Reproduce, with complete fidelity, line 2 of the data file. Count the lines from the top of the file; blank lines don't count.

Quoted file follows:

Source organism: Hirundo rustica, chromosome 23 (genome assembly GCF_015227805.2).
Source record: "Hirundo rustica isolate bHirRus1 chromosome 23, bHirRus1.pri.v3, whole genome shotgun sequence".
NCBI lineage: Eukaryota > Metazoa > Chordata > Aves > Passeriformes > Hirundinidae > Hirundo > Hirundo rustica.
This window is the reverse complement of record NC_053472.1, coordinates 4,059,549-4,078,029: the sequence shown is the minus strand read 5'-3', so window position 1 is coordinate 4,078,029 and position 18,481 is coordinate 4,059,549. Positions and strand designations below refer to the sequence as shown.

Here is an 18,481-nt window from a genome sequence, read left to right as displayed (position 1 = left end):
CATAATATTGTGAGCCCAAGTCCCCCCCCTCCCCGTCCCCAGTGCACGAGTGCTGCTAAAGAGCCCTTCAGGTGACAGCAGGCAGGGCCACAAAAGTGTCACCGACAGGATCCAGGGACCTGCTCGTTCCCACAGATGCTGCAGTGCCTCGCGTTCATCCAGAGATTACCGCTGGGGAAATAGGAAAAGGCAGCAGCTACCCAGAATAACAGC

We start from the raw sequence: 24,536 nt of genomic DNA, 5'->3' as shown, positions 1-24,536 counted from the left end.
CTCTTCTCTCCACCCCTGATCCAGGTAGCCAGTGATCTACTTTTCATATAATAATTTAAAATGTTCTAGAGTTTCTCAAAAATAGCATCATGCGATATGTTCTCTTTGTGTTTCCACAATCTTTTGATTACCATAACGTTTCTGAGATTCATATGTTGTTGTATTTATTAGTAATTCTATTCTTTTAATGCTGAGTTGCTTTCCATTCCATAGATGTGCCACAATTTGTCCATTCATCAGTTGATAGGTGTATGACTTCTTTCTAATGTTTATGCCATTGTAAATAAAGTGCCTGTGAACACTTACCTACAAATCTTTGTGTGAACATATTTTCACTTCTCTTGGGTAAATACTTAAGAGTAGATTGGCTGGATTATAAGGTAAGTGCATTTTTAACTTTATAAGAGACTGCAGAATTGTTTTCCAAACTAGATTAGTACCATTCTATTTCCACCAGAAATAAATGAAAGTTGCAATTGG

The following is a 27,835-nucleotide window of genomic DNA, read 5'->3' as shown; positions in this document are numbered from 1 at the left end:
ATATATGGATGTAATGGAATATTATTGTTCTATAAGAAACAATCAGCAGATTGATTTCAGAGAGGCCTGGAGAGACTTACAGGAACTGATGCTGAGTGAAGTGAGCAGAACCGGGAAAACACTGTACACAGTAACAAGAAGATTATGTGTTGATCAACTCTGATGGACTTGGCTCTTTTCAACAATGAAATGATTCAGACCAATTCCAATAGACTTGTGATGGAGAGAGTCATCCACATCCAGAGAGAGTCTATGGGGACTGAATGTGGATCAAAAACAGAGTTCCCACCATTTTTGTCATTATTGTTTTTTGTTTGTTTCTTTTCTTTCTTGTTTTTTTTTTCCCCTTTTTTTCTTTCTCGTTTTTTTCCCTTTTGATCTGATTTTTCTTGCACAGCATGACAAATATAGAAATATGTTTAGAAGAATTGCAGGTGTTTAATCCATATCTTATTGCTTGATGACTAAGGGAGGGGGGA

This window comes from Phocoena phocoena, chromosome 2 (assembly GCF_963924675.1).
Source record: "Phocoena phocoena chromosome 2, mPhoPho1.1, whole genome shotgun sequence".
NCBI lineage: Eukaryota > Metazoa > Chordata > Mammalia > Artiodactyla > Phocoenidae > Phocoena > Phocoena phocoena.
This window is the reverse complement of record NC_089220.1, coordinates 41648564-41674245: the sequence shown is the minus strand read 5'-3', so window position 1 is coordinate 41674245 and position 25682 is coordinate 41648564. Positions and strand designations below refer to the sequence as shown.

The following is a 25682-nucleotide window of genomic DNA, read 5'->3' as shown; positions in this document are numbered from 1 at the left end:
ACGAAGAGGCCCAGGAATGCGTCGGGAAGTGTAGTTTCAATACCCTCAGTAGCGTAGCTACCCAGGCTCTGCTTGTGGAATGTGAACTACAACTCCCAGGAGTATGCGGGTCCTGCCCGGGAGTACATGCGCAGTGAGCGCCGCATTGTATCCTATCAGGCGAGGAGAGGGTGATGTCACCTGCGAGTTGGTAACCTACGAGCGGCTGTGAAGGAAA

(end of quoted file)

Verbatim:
Source record: "Hirundo rustica isolate bHirRus1 chromosome 23, bHirRus1.pri.v3, whole genome shotgun sequence".